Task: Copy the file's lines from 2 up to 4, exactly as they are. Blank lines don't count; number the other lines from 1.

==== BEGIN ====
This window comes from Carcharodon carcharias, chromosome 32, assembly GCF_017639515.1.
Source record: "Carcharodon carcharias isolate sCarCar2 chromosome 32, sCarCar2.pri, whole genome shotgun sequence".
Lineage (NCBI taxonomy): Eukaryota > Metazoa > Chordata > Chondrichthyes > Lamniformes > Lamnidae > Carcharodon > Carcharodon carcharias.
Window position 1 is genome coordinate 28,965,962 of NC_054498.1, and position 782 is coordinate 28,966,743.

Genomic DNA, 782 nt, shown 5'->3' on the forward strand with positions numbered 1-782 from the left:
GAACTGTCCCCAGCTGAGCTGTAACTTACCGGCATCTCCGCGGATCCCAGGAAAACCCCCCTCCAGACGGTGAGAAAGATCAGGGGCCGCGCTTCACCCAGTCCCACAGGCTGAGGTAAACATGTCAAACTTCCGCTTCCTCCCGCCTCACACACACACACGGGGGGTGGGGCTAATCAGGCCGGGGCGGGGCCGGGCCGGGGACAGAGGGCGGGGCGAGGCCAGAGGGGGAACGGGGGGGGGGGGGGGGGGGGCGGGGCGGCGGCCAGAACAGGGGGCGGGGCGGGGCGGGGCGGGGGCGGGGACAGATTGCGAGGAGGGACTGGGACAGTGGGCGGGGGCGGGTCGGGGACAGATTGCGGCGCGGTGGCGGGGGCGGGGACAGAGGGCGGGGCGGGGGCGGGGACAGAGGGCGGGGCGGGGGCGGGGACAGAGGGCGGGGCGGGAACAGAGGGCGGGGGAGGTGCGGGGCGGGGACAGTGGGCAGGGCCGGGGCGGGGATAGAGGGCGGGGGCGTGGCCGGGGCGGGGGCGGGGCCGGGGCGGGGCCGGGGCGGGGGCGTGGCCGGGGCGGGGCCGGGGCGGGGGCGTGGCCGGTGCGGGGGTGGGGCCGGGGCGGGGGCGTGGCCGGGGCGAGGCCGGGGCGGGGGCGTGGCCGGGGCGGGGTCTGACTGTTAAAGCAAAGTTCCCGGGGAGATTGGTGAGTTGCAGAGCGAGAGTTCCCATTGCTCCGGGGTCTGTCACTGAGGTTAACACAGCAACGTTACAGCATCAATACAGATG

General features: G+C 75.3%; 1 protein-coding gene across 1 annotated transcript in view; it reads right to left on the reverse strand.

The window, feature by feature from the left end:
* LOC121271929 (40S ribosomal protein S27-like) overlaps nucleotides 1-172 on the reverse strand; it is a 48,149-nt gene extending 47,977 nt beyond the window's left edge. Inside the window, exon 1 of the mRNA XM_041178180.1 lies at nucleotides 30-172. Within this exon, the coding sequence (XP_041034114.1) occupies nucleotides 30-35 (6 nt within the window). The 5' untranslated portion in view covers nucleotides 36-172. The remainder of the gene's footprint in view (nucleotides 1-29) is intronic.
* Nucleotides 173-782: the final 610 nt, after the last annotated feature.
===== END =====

Source record: "Carcharodon carcharias isolate sCarCar2 chromosome 32, sCarCar2.pri, whole genome shotgun sequence".
Lineage (NCBI taxonomy): Eukaryota > Metazoa > Chordata > Chondrichthyes > Lamniformes > Lamnidae > Carcharodon > Carcharodon carcharias.
Window position 1 is genome coordinate 28,965,962 of NC_054498.1, and position 782 is coordinate 28,966,743.